Midwest Traveler is not the only magazine touting our scenic parks. I have also seen articles in National Geographic and Smithsonian. I’m sure there are others I have missed. As I read the glowing tributes, I was struck by how few sites I have visited. I wondered why a person of my age had not seen more of this beautiful country.
I arrived at several answers. The first is economics; it is expensive to travel to many of these exotic places. A second reason is time. Pastoral ministry has a way of consuming all of one’s time.
Probably the major reason is for the last 36 years I have been privileged to live in rather park-like settings. There has been little need to travel to see trees or land or water. I have been surrounded by them. Today, as I have many times before, I thank God for that blessing in my life.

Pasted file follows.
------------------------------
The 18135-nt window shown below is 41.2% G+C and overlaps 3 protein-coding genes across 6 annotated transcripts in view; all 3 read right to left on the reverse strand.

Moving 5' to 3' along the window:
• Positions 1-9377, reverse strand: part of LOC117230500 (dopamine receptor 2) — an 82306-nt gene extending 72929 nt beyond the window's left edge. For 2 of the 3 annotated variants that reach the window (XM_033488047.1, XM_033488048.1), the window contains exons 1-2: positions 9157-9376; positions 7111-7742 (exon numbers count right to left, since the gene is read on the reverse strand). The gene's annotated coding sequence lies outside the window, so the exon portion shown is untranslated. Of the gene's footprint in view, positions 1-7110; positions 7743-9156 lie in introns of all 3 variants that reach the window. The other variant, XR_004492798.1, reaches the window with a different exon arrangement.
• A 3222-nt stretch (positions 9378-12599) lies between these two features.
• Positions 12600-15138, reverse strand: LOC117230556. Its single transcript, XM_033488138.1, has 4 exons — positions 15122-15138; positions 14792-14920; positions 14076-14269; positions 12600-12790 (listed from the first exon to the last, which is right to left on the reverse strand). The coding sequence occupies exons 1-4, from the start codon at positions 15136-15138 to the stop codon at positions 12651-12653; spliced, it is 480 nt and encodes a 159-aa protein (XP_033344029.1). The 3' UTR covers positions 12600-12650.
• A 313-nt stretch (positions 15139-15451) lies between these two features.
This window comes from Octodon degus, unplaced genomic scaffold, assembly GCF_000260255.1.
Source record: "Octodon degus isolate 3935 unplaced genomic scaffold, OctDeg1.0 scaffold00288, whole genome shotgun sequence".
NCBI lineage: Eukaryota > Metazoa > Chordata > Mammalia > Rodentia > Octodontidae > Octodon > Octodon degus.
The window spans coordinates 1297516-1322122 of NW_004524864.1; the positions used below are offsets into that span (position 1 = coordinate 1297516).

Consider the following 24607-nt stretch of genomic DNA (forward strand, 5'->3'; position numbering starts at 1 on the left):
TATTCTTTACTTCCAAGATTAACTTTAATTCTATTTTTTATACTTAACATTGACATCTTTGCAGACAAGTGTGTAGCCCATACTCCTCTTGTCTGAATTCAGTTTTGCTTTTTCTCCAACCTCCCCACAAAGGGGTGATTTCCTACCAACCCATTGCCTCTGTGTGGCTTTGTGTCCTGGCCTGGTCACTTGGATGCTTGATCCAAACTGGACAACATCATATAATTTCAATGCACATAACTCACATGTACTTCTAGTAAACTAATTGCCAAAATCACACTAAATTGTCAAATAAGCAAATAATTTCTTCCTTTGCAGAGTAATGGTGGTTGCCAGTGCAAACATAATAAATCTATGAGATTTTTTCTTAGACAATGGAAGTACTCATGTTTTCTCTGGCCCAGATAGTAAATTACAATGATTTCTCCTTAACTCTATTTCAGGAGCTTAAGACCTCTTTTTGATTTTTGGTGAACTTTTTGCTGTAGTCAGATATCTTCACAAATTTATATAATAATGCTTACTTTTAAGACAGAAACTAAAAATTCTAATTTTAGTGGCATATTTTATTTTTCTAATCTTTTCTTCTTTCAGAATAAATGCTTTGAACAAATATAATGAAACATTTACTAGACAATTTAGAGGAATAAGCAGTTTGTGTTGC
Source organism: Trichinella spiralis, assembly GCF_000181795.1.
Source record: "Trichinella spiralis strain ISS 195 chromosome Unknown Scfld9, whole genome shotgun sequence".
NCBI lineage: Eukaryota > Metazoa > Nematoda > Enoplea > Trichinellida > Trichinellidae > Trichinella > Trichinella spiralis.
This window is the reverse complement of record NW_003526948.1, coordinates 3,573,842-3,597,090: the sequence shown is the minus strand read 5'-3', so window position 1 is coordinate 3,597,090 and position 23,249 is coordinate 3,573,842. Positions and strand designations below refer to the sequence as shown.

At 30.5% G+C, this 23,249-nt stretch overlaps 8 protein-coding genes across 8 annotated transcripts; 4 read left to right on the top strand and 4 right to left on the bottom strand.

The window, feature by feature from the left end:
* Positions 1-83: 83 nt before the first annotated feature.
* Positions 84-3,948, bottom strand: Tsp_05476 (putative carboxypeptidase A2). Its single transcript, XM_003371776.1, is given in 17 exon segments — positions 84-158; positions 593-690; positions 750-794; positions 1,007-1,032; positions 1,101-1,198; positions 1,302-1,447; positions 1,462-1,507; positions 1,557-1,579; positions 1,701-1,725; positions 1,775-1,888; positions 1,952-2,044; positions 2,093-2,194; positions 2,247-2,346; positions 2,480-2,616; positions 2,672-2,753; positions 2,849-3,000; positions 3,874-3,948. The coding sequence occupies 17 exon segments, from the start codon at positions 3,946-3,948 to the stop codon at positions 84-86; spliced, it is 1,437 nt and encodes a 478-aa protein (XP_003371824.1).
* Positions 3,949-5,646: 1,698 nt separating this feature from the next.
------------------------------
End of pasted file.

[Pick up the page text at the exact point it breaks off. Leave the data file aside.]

As I enjoy the blessings of where I live, I am delighted to know my country has provided the National Park Service. Much of our nation lives in confinement — people are not incarcerated but for whatever reason, their place of abode does not offer the glory of God’s earth.
For example, while in the hospital some years ago I had a room with a “view.” From my “view” I could see the walls and rooftops of the rest of the hospital — less than intriguing.
All the articles mentioned above emphasize the Park Service as belonging to the citizenry: “This land is your land.” Well, yes and no. There are several things to note when considering it our land. First, we share “this land” with many others and must remember that as we enjoy it.
Second, this land is only temporarily ours. It belonged to someone before us and will belong to someone after us.
Most notably, we must remember it really belongs to God, “It is he that hath made [it] and not we ourselves” (Psalm 100:3, KJV). Rather than say, “This land is your land,” it would be better to declare, “This land is his land!”
Wade Paris writes a weekly syndicated column, “The Shepherd Calls.”